Processes that rearrange the fatty acid groups on the glycerol backbone of a triglyceride molecule have long been used to change the melting profile of fats or blends of fats. Such a process is often called interesterification and historically, has been catalysed by chemicals such as sodium or sodium methoxide. In the current climate of moving away as far as is possible from chemical processes, chemically catalysed interesterification is increasingly being seen as potentially problematic. The alternative is to use an enzyme. Over the years, we have done considerable research into the process of enzymatic rearrangement culminating in the construction of a full scale production unit near Rotterdam in The Netherlands4. Enzymatic rearrangement is the eco-friendly alternative to chemical interesterification. It uses lower temperatures, less energy and less water and so is ideal for making a new, consumer-friendly product.
We used both fractionation and enzymatic rearrangement to achieve the triglyceride composition necessary to match the functionality of PO60 without the use of hydrogenation. First we fractionate a conventional palm stearin from palm oil. This stearin is then enzymatically rearranged before fractionating again to obtain the desired high melting, high solid fat fraction.
Achieving the right melting profile is key to achieving the correct functionality. Figure 1 shows the melting profile of CristalGreen™ compared with those of PO60 and palm stearin. Not only does it closely match the melting profile of PO60 throughout, its Mettler drop point (an indication of final melting point) of 62°C compares well with PO60, which has a Mettler drop point of 61.6°C. It is also much higher in solid fat than palm stearin.
One of the applications to benefit from this development is in compound coatings. These are confectionery coatings that look and taste like chocolate but whose main fat is a cocoa butter alternative rather than cocoa butter itself. They are used in cheaper confectionery products such as bakery coatings and wafer coatings as well as in solutions for home baking. They are often based on lauric fats such as palm kernel stearin. Lauric fats are known to crystallise quite quickly but, in this day and age of rapid throughput, even they need a helping hand. Figure 2 compares PO60 and CristalGreen™ as crystallisation promoters in palm kernel stearin. PO60 does have a slight edge but this is hydrogenated and has to be labelled as such, whereas our alternative offers a ‘clean’ ingredient declaration.
Crystallisation speed is not the only issue we have addressed in palm kernel stearin compound coatings. Recrystallisation on storage, often resulting in the formation of fat bloom on the surface of the coating, is a problem that can beset these types of coating. Table 1 shows the content such a palm kernel stearin-based coating. To this coating, 0.4% lecithin and either 0.8%wt PO60 or 0.8%wt CristalGreen™ were added. Bars were then moulded at 50°C and cooled at 13°C.
The bar containing CristalGreen™ demoulded 33% more quickly than the reference bar containing PO60. Both sets of bars were stored for up to six months at 15°C, 20°C and 25°C and a trained panel evaluated the bars throughout this time for gloss and bloom. The evaluation showed that bars with PO60-based coatings lost their gloss immediately at any temperature and developed strong bloom within 1 week at 20°C and even sooner at 25°C. Bars containing CristalGreenTM on the other hand retained their gloss and did not develop bloom for up to six months. These results can be seen visually in Figure 3, which shows the two differently formulated bars after six months storage at 25°C.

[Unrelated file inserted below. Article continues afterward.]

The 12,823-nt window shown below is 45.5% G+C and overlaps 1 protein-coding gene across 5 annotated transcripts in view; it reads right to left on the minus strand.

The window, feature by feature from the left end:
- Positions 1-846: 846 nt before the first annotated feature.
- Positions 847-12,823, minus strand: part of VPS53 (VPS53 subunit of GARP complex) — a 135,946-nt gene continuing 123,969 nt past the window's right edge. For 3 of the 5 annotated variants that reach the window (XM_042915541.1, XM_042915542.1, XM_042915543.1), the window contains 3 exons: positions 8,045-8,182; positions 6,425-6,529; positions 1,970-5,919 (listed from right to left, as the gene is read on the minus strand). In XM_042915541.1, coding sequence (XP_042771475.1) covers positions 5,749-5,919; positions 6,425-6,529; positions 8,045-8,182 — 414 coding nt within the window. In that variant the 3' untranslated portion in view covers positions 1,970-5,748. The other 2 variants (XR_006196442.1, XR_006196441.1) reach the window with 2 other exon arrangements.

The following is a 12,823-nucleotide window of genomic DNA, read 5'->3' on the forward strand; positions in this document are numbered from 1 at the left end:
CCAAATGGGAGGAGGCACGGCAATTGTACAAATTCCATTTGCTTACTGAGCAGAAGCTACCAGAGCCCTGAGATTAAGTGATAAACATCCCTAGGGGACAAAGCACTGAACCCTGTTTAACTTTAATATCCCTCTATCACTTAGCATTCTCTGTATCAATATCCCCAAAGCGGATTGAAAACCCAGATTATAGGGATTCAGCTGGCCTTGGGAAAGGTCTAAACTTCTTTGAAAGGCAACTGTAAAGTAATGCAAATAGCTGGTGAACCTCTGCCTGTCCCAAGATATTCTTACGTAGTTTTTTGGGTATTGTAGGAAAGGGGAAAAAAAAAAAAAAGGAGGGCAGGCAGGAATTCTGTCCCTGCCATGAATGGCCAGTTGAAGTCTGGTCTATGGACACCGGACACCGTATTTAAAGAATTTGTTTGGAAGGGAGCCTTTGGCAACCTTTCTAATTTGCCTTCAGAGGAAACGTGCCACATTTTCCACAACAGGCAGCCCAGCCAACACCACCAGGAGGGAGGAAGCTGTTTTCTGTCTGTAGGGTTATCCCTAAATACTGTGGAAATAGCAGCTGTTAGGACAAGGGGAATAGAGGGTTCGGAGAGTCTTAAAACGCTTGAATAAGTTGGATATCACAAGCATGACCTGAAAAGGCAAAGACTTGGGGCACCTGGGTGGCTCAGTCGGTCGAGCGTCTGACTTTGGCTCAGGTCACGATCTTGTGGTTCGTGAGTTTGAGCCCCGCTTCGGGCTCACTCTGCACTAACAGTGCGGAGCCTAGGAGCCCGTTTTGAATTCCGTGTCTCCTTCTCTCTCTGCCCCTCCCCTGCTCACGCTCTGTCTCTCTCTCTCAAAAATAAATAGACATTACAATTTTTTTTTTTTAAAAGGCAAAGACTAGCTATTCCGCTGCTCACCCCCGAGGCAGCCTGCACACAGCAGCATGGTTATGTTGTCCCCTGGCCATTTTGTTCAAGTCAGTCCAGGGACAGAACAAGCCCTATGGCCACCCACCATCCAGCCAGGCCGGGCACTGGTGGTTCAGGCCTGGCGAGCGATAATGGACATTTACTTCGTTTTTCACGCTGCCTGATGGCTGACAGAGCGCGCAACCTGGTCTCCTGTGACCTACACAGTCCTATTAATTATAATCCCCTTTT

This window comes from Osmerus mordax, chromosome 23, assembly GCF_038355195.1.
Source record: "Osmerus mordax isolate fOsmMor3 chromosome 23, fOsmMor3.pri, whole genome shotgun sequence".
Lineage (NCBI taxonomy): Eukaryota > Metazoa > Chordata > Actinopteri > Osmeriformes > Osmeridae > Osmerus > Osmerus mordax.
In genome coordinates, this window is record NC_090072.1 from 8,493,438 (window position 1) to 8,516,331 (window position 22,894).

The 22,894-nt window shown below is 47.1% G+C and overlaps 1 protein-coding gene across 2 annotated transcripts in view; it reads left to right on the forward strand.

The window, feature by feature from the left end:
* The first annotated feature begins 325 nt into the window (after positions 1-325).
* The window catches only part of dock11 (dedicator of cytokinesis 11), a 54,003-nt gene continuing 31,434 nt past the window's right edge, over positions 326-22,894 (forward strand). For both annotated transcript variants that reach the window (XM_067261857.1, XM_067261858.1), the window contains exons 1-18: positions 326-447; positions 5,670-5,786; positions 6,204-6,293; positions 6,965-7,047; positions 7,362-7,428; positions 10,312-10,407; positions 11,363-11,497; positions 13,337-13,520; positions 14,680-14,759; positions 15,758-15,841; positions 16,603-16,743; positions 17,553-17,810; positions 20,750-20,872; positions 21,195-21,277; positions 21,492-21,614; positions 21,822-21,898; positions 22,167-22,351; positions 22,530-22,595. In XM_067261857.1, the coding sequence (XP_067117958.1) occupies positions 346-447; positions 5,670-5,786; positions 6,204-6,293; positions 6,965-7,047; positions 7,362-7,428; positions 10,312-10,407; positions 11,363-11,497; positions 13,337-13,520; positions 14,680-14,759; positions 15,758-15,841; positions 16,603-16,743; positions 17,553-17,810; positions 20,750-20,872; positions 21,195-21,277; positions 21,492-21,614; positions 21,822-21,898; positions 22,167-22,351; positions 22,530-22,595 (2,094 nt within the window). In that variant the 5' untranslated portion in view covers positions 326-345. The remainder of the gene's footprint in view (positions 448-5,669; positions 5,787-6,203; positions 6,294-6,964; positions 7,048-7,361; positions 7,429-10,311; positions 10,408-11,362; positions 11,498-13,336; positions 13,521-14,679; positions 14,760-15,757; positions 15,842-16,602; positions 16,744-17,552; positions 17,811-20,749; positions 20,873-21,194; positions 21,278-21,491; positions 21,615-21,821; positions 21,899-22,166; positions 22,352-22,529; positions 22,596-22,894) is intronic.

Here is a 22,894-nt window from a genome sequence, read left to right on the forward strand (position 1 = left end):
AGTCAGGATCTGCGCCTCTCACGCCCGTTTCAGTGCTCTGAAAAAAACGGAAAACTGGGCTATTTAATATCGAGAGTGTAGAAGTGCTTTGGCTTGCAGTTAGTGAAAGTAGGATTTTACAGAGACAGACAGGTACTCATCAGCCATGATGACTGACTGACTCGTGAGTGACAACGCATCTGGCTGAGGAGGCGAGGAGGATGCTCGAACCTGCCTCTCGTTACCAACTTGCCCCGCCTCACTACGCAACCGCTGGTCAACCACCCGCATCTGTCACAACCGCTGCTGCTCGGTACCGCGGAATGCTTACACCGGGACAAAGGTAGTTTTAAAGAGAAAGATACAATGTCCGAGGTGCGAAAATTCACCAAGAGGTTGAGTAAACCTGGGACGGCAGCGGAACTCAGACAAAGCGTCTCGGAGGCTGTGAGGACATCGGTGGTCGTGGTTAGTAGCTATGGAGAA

This of course is not the only application as this process has already been used in nut and chocolate spreads to prevent the oil exudation that results in oily ‘puddles’ on the surface. We are currently opening up further areas of application through our ‘Creative Studio’. This allows clients to work with the company’s application experts to, together, create new technologies, new applications and new products. Two examples we are currently working on are high melting triglycerides for hardstock in margarines and fat-based spreads; and optimisation of flavour release. There is no doubt that working in this way with clients results in an optimal balance between market pull and technology push, resulting in new applications.
- European Union (2011). Regulation (EU) No. 1169/2011 on the provision of food information to consumers (The European Food Information Regulations 2011).
- Talbot, G, Slager, H (2007). ‘Is mottling a problem?’ Kennedy’s Confection, January, p54.
- Harris, JB (2011). ‘Edible Oil Processing – Modifications – Solvent Fractionation’ American Oil Chemists Society Lipid Library – http://lipidlibrary.aocs.org/processing/solventfract/index.htm
- Talbot, G, Bhaggan, K (2010). ‘The ‘friendly’ way to process fats’. Food Marketing and Technology, May, p4-7.
About the authors
Geoff Talbot (also known as The Fat Consultant) has spent 46 years in the food industry, mainly with Unilever and Loders Croklaan before branching out into consultancy in 2003. He writes and lectures widely and runs training courses on all aspects of fats and oils technology and use. He has written and edited books on confectionery and on saturated fat reduction and is now editing a book on specialty fats and oils.
Helga Manson holds a bachelor’s degree in Chemical Engineering from the Technical College in Groningen. As an application technologist she has led the application lab and for the past 12 years, has been Application and Technical Support Manager at Loders Croklaan in The Netherlands.
Krish Bhaggan holds a master’s degree in Bio-organic Chemistry from the University of Utrecht. As Product and Process Development Manager he has led the pilot plant at Loders Croklaan. For the last seven years, he has been R&D Manager leading the Research and Development group at Loders Croklaan.